November is National Home Care and Hospice Month. During the month, the home care and hospice community will honor millions of nurses, home care aides, therapists and social workers who provide hours of selfless care to those in need of the special services they provide. According to National Hospice and Palliative Care Organization (NHPCO), more than 1.58 million people in the U.S. receive care from hospice palliative care providers every year. Both hospice and palliative care focus on helping a person with a serious or life-limiting illness by addressing issues causing physical or emotional pain, or suffering.
I know first hand how hospice care providers are a tremendous help in what has to be the most difficult time for a family, knowing they are going to lose someone close to them soon. My family had to seek the help of hospice in May of 2000, my mother 57 at the time had been diagnosed with lung cancer in February of 1999. I had no idea why the doctor felt we needed to have someone come in to provide care for my Mom when we were available.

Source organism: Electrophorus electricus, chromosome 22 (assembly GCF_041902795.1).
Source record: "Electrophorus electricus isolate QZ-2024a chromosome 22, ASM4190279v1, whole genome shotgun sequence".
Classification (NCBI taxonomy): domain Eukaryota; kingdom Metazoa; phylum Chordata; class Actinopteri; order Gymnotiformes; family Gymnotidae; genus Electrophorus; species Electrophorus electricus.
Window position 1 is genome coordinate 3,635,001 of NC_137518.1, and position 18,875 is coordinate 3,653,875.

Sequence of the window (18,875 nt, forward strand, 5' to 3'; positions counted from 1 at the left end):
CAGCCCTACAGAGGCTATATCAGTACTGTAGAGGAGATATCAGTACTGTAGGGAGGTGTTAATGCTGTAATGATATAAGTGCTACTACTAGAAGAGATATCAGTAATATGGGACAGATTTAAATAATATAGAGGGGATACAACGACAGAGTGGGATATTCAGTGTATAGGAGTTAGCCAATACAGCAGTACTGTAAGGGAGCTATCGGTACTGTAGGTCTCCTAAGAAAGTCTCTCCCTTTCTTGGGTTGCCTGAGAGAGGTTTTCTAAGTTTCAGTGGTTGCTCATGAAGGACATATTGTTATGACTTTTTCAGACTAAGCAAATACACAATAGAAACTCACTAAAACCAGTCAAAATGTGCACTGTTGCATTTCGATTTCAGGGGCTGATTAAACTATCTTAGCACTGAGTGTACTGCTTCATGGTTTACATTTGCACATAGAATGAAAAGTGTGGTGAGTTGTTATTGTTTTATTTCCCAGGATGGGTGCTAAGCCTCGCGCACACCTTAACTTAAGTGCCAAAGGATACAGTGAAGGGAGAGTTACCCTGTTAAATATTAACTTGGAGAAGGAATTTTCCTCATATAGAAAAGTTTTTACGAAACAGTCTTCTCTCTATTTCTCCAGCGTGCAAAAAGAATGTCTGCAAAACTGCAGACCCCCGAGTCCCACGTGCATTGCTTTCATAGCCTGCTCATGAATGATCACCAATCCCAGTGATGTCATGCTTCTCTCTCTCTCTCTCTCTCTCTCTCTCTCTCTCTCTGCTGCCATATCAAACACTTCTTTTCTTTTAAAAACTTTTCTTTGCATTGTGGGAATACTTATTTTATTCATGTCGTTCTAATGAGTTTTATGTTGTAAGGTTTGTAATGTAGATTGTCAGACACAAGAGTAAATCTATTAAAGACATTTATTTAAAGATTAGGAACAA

Quickly I learned there was no way we could provide the care she needed. Making the call to hospice was the best thing we could have done for my Mom and for our family. They were able to keep her comfortable and give us a sense of peace in a very difficult time. Saying goodbye to a loved one is not easy to do, having hospice with us in my mothers final days was a tremendous help. Personally, I feel having hospice care providers is one of the best things a family can do.
To find out more about hospice and the grieving process, please contact Hospice Services at Methodist Eldercare at 614-451-6700 or click here for more information http://www.hospicemes.com